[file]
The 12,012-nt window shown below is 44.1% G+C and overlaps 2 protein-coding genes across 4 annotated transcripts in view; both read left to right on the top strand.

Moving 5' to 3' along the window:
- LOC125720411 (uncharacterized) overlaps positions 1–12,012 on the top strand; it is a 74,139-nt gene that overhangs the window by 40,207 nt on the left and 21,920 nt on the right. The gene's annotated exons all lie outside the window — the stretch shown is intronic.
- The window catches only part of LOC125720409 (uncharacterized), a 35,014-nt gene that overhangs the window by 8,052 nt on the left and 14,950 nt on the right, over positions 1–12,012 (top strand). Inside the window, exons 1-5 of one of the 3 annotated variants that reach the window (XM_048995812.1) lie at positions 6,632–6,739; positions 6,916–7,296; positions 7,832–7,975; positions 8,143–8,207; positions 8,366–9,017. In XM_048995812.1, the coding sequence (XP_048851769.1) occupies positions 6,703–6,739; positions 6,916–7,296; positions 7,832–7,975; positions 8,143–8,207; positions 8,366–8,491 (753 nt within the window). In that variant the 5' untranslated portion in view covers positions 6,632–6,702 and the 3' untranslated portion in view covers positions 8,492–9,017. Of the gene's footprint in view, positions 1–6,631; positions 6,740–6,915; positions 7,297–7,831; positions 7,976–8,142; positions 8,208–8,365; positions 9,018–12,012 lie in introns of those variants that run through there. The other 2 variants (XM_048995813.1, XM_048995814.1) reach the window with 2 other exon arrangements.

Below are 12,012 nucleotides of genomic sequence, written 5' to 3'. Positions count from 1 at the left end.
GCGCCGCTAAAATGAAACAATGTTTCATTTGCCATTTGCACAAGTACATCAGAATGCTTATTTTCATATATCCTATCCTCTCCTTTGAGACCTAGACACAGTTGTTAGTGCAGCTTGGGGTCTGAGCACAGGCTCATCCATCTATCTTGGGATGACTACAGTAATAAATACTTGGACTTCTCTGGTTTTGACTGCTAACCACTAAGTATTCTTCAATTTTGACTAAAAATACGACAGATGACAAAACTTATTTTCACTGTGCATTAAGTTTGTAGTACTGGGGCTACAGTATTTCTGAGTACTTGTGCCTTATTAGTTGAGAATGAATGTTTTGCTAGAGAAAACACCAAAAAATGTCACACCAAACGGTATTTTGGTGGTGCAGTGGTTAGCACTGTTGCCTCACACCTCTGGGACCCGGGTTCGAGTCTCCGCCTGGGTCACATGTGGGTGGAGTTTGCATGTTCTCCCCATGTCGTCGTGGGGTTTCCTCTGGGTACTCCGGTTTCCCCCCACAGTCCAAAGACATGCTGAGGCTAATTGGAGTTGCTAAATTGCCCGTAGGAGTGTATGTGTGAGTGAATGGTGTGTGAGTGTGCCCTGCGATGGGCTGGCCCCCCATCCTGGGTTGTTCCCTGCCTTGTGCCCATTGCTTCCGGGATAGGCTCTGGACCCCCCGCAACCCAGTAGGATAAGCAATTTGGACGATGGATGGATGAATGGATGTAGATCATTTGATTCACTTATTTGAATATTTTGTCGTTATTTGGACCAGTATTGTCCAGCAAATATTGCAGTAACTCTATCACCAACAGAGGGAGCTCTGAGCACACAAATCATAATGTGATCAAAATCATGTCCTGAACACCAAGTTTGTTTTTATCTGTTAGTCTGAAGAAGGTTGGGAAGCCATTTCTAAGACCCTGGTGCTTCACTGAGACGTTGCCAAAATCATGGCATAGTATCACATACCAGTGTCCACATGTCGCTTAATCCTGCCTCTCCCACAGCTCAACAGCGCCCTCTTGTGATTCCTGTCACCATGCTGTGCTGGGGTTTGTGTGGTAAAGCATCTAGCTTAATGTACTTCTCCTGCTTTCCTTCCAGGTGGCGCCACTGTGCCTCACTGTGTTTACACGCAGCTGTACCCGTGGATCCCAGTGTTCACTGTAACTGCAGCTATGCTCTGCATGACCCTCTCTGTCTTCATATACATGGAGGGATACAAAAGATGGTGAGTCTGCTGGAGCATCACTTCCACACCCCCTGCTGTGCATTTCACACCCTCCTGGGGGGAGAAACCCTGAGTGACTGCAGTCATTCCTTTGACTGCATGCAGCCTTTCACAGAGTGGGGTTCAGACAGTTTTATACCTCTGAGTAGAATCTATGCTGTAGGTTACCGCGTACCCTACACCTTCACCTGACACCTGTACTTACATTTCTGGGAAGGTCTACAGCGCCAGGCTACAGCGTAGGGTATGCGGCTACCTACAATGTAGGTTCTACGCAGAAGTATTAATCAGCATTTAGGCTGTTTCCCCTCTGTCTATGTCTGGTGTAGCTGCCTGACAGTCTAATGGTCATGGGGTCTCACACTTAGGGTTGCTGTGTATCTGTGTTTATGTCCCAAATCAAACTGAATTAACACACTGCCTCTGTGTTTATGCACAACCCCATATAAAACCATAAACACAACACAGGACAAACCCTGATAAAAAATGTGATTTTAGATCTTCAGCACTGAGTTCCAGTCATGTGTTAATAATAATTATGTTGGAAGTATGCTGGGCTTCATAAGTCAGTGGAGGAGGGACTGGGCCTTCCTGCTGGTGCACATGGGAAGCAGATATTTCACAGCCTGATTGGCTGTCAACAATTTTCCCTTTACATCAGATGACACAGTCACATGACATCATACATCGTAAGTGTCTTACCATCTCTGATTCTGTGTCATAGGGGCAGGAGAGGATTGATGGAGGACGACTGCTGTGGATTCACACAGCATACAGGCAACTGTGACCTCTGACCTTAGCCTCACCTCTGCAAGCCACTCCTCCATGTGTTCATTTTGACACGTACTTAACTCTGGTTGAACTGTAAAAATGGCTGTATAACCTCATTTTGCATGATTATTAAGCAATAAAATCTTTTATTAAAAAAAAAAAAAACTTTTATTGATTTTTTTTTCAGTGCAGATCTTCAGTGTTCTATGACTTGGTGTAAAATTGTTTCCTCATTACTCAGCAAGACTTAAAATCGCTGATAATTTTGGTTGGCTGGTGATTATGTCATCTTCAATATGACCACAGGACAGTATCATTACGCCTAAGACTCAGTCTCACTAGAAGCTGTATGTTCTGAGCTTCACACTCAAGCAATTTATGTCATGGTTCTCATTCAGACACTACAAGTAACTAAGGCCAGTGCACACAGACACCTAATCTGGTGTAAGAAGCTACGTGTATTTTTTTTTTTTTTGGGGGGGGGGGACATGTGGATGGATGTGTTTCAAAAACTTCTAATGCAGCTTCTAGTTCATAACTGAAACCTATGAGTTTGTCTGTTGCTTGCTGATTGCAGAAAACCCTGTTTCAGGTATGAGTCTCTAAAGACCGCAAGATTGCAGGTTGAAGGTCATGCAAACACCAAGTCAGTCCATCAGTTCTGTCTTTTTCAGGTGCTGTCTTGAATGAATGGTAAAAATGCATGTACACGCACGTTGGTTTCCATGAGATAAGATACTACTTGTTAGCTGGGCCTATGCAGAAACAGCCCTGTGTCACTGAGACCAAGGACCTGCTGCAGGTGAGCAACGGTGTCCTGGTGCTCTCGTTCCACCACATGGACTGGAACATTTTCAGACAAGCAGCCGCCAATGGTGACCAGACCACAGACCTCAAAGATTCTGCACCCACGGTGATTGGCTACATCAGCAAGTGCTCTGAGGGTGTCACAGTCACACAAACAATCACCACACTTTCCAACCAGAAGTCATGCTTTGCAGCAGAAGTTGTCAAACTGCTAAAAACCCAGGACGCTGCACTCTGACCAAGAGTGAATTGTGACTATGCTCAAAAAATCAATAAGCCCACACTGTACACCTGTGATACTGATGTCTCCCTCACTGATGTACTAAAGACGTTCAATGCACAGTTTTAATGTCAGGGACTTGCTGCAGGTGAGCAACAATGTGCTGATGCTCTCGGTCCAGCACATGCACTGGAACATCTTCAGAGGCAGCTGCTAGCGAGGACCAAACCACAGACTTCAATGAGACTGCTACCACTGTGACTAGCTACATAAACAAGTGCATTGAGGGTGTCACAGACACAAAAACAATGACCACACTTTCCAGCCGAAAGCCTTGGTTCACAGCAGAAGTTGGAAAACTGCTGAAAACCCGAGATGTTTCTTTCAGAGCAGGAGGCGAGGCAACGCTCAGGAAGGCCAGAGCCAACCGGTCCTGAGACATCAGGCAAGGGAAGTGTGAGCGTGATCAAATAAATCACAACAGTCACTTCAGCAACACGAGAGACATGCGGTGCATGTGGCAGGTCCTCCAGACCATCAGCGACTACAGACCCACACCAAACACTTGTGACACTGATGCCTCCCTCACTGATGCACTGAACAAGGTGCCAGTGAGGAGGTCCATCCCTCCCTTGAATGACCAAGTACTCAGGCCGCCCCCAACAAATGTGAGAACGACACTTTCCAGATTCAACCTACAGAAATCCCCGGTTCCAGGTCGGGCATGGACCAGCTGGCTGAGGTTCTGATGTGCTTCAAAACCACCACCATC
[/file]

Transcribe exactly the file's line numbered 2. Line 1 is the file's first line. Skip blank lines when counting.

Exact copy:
Moving 5' to 3' along the window: